Faculty & Staff
Leadership & Policy
Tag: White privilege
John A. Logan College Cancels Diversity Events, Citing Fear of Trump’s Recent Executive Order
John A. Logan College canceled all planned diversity activities last week, citing concerns that the school could lose federal funding if it violates President Donald Trump’s Sept. 22 executive order, which prohibits workforce diversity trainings that are “offensive and anti-American race and sex stereotyping and scapegoating,” FOX 28 reported. According to college officials, they “will […]
October 6, 2020
Why Do I Have to Call You Doctor?
On the first day of class I introduce myself using my formal title and ask all student to respect that request. You often see some students have a sense of confusion and bewilderment as the general culture in the Pacific Northwest is laid back and less formal. Based on informal conversations with colleagues and friends, some of them have suggested that some people may think that I may be arrogant, on some ego trip, or maybe masking some deep sense of insecurity. But it is interesting that many White peers, colleagues, and students don’t take the time to think about it from my perspective. It never occurs to them that I may approach my interactions with them as a professor differently because I am a Black man.
August 25, 2020
Pitt Diversity Forum Brings Together Higher Ed Stakeholders to Confront Systemic Racism
Over 12,000 educators and students around the world convened virtually this week to participate in the University of Pittsburgh’s Office of Diversity and Inclusion forum titled, “Advancing Social Justice: A Call to Action.”
July 30, 2020
Proposing a Concept of the Black Tax to Understand the Experiences of Blacks in America
The protests occurring in many cities in America to call attention to the systemic racism in society has provoked us to critically reflect on our experiences as Black men in this country. This cathartic process has led us to believe that as African Americans we are involuntarily mandated to pay a “Black tax.” This term is not new. In fact, it has been primarily associated with a family member who has advanced to a high socioeconomic status and who provides monetary support to other family members. Some have used this term to underscore the ways in which discrimination has impacted the financial standing of African Americans. Our conceptualization of the Black tax differs from the ways it has been used previously.
July 6, 2020
A Letter to George Floyd
I do not know at a biological or emotional level what it is like to be Black. White privilege was my birthright. Poverty, and homosexuality, and a propensity toward obesity were equally my birthright, and I have experienced prejudice for all of those reasons. Still, I do not pretend to know what it feels like to be racially profiled or to know that my ancestors were violently separated from their homeland and brought in chains to serve people whose race is the same as mine.
June 2, 2020
‘Go Back to Your Country’ A Direct Threat to US Higher Education
U.S. academic institutions need to fight messages of hate and bigotry, and engage in an open conversation across their communities about racism and xenophobia that seem to be escalating in certain circles of the American society.
August 20, 2019
The Impact of Whiteness on Higher Education Hiring
Many African-Americans grow up knowing that you must be “twice as good to get half as far.” I think that this structure and forced frame of thought is embedded with racism. Why aren’t there opportunities available for everyone based on your own merit and your qualifications for the role? The system of higher education is wired to promote those with a closer proximity to Whiteness while at the same time creating a barrier for men and women alike who look like me.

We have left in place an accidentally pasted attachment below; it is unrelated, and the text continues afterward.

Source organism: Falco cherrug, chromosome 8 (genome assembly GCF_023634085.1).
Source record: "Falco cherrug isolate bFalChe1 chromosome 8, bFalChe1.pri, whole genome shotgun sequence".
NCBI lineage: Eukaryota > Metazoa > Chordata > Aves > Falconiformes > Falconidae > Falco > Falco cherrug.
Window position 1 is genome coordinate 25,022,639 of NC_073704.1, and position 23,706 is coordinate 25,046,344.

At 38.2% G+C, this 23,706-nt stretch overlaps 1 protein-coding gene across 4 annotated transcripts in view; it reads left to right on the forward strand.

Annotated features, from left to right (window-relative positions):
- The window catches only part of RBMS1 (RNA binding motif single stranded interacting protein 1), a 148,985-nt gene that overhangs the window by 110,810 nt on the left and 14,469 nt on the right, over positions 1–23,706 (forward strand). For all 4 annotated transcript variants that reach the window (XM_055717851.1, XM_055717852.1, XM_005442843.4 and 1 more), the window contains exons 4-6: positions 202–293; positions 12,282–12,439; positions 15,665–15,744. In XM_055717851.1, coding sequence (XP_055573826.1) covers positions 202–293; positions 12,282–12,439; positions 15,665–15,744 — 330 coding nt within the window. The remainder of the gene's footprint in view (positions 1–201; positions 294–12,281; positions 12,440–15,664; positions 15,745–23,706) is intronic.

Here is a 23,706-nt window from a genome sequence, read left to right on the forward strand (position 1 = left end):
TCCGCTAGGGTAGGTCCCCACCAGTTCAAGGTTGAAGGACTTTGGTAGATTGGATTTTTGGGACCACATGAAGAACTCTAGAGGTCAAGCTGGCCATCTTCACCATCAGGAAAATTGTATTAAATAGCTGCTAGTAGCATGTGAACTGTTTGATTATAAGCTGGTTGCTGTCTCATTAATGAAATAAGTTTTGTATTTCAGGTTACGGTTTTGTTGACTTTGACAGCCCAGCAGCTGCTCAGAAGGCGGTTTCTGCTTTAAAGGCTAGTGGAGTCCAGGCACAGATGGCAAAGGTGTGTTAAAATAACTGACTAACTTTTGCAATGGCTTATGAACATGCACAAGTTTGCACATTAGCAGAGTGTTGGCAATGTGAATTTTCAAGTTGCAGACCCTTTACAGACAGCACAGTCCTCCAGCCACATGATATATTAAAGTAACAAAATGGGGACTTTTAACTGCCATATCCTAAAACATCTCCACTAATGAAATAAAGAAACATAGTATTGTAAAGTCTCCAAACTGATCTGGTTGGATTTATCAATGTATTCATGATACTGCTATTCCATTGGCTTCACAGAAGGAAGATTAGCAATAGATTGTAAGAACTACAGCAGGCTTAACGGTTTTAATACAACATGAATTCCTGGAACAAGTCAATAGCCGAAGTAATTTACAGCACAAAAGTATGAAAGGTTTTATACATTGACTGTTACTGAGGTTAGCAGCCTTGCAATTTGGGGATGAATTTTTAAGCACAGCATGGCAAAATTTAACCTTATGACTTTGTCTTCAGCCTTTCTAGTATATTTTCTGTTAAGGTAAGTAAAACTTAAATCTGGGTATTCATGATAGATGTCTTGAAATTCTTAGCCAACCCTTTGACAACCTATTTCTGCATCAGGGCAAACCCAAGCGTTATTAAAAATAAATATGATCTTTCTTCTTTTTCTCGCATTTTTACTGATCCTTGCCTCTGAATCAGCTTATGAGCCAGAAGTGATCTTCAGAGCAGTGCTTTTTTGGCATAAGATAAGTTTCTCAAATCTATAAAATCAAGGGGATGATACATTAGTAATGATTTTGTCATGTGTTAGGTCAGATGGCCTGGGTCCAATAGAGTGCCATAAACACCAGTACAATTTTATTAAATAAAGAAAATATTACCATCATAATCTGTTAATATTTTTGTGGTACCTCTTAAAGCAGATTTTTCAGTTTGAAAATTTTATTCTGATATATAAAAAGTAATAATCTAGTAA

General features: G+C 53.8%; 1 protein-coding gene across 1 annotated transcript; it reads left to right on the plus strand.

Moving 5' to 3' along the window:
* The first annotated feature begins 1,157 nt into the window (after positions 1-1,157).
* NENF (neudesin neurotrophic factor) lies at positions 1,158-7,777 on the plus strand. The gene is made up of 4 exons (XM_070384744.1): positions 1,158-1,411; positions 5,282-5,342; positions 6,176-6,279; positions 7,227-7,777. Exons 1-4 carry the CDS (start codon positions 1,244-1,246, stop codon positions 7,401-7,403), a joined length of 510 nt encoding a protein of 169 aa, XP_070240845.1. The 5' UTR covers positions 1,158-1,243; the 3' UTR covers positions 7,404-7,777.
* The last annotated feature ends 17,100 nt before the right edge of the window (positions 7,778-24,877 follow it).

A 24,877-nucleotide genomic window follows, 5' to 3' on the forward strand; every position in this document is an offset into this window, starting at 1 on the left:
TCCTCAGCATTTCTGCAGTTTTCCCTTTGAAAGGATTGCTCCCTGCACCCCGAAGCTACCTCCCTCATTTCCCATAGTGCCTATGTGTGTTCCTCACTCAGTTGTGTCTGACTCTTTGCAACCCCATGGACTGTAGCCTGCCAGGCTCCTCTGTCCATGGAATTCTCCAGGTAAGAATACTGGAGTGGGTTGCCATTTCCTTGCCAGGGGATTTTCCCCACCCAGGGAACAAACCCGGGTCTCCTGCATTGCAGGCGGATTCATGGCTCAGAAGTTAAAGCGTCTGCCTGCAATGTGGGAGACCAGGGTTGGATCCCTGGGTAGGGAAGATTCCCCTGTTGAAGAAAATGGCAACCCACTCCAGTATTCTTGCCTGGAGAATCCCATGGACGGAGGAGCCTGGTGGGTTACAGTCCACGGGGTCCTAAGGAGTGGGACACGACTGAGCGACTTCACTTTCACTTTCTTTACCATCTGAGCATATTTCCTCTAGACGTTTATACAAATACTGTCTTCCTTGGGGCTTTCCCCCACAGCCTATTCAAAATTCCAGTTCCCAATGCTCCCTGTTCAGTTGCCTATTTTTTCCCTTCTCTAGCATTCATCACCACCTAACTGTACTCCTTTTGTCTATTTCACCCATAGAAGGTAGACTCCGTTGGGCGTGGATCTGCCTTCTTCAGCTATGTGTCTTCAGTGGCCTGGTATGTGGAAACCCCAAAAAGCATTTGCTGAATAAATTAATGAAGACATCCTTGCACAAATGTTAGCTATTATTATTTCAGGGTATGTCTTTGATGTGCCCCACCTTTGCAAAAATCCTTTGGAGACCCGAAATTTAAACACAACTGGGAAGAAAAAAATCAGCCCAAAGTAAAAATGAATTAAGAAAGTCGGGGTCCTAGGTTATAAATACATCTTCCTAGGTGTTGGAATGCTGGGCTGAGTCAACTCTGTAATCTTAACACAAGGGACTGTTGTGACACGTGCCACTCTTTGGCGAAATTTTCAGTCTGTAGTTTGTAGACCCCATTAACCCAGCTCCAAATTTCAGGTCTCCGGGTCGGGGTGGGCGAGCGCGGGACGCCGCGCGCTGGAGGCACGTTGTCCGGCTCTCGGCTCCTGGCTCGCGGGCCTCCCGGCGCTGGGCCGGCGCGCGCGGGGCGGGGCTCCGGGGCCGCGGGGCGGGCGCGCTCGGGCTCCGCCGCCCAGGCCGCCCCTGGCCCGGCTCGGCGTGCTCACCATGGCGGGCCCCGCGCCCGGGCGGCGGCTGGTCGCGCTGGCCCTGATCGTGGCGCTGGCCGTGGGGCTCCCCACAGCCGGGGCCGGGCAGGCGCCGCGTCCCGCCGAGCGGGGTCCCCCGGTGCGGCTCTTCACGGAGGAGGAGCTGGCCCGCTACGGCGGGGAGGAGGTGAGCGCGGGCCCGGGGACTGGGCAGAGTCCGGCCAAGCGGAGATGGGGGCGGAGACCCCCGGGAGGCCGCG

August 14, 2019
What if Western Illinois’ Jack Thomas Were White or Asian?
As a lonely adjunct, a Filipino American teaching at a state school, I am but a wee voice in higher ed. But what if I were Jack Thomas at Western Illinois University, the school’s very first Black president?
June 17, 2019
Moving from Ally to Accomplice: How Far Are You Willing to Go to Disrupt Racism in the Workplace?
Regardless of your profession, we have all been there – having a conversation with a White colleague about the daily microagressions or blatant racism that we endure as people of color in the workplace. From having our credentials constantly questioned and diminished, being overlooked for promotion, and ignored in meetings; to enduring comments such as “You’re a credit to your race,” “You speak English really well,” and “You’re so articulate” – people of color receive more than their fair share of daily microaggressive comments and blatant insults when on the job.
March 4, 2019
White-Privilege Workshop at University of Iowa Canceled
A White-privilege workshop that was scheduled to be held at the University of Iowa (UI) later this month has been canceled after stakeholders addressed concerns about the workshop. The university has held similar events in the past, however this workshop was planned by staff, faculty and a committee of students with help from the Diversity […]
February 6, 2019
College Retreat Examines White Identity
During the 2018-19 school year, the University of Vermont (UVM) will host a three-day weekend retreat that specifically targets White students in order to discuss topics such as privilege, inclusivity and racism.
July 6, 2018
Asian American Pacific Islander
Being a Tourist is Not the Same as Being a Minority
I recently returned from China. I spent the summer teaching American law, in English. As a Chinese American, I must confess one of the most annoying statements that White Americans make is that, after they have been a tourist overseas, they understand what it is like to be a minority back home.
July 5, 2018
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